Sundown Town to “Mexican Town”: Old-Timers and Newcomers in Small Town America

Eileen Diaz McConnell, Arizona State University
Faranak Miraftab, University of Illinois at Urbana-Champaign

For more than a century, communities across America employed aggressive strategies to remain all-White. A widespread practice was that of “sundown towns,” places that signaled to African Americans and others that they were not welcome within the city limits. Drawing from diverse qualitative and quantitative sources, this paper presents a case study of a small Midwestern community. The study documents the community's sundown history, current responses to rapid Latino population growth occurring within its boundaries, and the present spatial distributions of the town’s Latino migrants and white residents. Local housing characteristics and regulations of land use and zoning may partially account for this latter outcome. The results are informative for considering how analyses of Latino population growth in “new” areas, whether metropolitan or non-metropolitan, might be strengthened by exploring linkages between their racialized historical contexts, current racial and ethnic social dynamics, and spatial configurations.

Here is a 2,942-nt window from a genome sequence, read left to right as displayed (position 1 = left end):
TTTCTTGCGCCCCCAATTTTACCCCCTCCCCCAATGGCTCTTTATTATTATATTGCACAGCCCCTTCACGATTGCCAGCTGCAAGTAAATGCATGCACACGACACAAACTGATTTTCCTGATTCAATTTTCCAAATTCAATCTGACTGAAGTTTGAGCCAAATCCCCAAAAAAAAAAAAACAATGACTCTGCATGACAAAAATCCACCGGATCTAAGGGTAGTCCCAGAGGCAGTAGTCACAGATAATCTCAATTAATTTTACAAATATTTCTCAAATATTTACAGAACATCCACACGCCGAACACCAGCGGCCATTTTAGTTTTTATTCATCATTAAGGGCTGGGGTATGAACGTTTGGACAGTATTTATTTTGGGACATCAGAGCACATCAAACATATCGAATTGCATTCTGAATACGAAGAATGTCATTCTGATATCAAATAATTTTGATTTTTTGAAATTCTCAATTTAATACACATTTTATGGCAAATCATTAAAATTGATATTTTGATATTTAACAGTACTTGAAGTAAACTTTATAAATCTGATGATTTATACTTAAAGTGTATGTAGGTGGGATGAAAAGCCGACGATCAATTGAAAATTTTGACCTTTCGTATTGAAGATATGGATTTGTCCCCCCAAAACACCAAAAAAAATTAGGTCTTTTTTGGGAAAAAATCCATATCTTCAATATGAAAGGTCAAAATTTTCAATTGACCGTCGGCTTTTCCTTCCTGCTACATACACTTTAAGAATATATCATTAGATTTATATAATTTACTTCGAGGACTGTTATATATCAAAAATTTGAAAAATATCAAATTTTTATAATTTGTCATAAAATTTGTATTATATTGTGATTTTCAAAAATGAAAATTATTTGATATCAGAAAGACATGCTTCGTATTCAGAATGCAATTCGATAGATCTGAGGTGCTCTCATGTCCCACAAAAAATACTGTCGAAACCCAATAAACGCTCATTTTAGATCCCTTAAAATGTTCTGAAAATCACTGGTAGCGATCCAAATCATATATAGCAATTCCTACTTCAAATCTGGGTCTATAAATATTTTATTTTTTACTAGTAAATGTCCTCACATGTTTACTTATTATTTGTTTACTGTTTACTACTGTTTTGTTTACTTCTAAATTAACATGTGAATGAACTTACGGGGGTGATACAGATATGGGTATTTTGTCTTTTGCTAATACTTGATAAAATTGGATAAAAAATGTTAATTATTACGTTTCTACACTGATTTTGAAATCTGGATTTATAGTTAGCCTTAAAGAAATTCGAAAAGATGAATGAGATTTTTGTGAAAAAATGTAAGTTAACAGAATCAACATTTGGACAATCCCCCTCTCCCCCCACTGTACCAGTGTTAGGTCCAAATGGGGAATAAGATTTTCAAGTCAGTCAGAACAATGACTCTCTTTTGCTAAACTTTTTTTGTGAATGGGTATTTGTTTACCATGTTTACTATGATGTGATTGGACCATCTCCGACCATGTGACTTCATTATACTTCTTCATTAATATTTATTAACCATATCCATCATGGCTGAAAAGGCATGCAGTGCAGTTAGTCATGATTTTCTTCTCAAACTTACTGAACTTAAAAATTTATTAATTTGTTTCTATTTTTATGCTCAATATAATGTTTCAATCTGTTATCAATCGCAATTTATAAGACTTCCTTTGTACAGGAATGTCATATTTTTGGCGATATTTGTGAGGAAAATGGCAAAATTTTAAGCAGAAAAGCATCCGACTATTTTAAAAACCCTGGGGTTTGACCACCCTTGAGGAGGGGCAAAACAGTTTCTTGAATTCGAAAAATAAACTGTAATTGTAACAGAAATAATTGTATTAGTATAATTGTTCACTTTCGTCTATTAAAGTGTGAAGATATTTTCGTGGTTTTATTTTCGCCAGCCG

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Presented in Session 164: Immigrants in Old and New Destinations